George Will

The ISG's central conclusion, important to say with the group's imprimatur even though the conclusion is obvious, is that the problem with Iraq is the Iraqis, a semi-nation of peoples who are very difficult to help. The ISG's report will help accomplish what it recommends -- increase pressure on Iraq's ``government'' in the hope of turning it into a government by June, when Maliki says Iraq will be able to cope with its security needs.

How likely is that? Look back two years. In June 2004, at the time the Coalition Provisional Authority was to transfer sovereignty to what it thought would be an Iraqi government, Americans were toiling to finish their work of occupation: ``A lawyer who had once clerked for Supreme Court Chief Justice William Rehnquist was poring over a draft edict requiring Iraqi political parties to engage in American-style financial disclosure.'' Such surreal vignettes abound in ``Imperial Life in the Emerald City: Inside Iraq's Green Zone,'' by The Washington Post's Rajiv Chandrasekaran. The book, which should be read along with the ISG report, would be hilarious were it not horrifying that so much valor and suffering have been expended in this context:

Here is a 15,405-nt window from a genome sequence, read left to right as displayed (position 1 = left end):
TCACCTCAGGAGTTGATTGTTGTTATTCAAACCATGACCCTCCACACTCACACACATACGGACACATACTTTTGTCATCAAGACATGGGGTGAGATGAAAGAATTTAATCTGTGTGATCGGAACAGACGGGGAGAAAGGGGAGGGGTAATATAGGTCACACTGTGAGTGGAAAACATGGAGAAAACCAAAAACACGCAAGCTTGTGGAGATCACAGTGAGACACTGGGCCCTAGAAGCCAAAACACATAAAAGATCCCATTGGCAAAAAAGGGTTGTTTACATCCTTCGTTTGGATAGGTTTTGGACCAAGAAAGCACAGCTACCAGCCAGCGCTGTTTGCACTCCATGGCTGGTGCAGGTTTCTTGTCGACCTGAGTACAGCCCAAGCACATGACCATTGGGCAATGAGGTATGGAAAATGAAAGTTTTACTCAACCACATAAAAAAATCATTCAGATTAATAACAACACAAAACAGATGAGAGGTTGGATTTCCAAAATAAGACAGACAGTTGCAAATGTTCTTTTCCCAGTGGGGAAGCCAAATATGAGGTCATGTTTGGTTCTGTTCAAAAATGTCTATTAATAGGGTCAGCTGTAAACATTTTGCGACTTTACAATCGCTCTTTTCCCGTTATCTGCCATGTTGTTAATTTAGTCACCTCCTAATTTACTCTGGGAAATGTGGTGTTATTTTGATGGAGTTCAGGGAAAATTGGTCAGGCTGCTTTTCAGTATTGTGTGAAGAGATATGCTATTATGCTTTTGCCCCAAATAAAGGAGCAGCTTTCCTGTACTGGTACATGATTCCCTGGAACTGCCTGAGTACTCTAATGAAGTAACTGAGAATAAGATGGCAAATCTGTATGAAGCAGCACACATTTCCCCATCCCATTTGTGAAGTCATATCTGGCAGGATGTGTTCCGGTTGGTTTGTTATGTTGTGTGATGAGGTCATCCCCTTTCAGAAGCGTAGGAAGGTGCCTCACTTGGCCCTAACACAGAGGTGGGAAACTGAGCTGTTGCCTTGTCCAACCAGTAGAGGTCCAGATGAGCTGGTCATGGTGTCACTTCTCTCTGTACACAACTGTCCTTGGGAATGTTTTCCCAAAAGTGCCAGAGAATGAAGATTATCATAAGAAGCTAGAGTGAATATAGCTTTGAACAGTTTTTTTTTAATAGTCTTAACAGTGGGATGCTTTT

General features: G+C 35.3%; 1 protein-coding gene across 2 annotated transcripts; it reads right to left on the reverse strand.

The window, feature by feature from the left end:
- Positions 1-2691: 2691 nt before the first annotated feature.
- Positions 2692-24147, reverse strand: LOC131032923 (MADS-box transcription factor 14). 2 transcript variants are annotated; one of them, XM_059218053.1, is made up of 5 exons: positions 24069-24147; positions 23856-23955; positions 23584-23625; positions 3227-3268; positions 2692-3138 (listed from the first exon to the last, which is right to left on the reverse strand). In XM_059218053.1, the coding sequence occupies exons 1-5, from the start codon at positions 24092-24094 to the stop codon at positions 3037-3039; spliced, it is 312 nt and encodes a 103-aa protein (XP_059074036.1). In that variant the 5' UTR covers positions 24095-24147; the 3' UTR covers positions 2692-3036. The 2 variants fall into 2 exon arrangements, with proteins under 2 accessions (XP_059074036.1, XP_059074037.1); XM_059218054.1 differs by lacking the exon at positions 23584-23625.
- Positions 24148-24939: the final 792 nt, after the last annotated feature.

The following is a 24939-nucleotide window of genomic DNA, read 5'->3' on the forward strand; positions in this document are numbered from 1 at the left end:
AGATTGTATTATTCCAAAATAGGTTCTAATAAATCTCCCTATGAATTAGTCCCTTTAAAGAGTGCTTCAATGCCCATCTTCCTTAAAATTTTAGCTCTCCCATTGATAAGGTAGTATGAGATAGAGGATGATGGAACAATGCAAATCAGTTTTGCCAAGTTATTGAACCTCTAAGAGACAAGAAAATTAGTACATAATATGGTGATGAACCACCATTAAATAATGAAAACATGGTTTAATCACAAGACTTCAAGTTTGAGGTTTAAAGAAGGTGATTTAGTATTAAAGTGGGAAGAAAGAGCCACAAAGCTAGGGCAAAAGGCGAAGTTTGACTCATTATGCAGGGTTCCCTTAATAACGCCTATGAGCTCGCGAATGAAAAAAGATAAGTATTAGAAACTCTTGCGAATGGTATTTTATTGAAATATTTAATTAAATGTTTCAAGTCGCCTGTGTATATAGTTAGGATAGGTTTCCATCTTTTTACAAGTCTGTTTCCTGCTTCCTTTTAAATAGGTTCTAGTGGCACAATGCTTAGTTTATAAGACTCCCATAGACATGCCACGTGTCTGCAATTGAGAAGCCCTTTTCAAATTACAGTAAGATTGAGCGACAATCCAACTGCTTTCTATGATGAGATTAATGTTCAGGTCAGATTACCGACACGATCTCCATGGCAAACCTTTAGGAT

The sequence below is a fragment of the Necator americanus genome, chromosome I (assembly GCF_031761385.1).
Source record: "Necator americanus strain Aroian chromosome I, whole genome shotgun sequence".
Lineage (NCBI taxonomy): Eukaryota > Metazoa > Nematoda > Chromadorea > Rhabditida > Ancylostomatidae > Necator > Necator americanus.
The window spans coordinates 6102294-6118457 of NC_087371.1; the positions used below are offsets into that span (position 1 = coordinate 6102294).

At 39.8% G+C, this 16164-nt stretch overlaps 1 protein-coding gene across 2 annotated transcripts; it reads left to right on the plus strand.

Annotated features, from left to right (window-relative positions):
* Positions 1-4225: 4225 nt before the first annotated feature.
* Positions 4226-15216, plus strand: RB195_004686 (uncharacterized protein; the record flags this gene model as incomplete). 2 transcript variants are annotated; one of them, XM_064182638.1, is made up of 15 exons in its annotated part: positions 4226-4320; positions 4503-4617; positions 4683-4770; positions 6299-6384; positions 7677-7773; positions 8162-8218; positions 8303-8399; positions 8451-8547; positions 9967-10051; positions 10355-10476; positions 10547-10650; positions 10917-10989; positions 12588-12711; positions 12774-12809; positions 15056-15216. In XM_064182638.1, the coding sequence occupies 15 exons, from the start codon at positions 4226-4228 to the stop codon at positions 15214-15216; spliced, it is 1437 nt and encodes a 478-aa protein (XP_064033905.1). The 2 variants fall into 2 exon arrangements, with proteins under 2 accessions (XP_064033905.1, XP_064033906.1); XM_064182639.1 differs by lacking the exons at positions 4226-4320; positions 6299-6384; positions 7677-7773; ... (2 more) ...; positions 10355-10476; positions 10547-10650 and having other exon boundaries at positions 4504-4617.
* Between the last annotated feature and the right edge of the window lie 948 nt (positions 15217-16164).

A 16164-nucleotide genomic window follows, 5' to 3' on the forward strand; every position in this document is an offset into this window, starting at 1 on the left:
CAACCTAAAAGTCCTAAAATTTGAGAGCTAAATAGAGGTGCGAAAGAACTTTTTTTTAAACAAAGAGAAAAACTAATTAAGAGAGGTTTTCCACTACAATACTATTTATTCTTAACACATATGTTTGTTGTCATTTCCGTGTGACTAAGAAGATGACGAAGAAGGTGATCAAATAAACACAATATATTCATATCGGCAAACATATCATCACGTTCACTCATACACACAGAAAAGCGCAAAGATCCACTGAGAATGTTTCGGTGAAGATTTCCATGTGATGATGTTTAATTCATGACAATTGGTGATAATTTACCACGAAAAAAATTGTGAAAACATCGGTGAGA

Halliburton, writes Chandrasekaran, hired Pakistanis and Indians for kitchen work, but no Iraqis. ``Nobody ever explained why, but everyone knew. They could poison the food.'' Of the CPA staff, ``More than half, according to one estimate, had gotten their first passport in order to travel to Iraq.'' Two CPA staffers said that before they were hired, they were asked if they supported Roe v. Wade. The traffic code the CPA wrote for Iraq stipulated that ``the driver shall hold the steering wheel with both hands'' and ``rest should be taken for five minutes for every one hour of driving.'' But Chandrasekaran's driver, who like other Iraqis had obeyed the laws under Saddam's police state, began disregarding all traffic laws. ``When I asked him what he was doing, he turned to me, smiled, and said, 'Mr. Rajiv, democracy is wonderful. Now we can do whatever we want.'''

Not exactly.


George Will

George F. Will is a 1976 Pulitzer Prize winner whose columns are syndicated in more than 400 magazines and newspapers worldwide.
 
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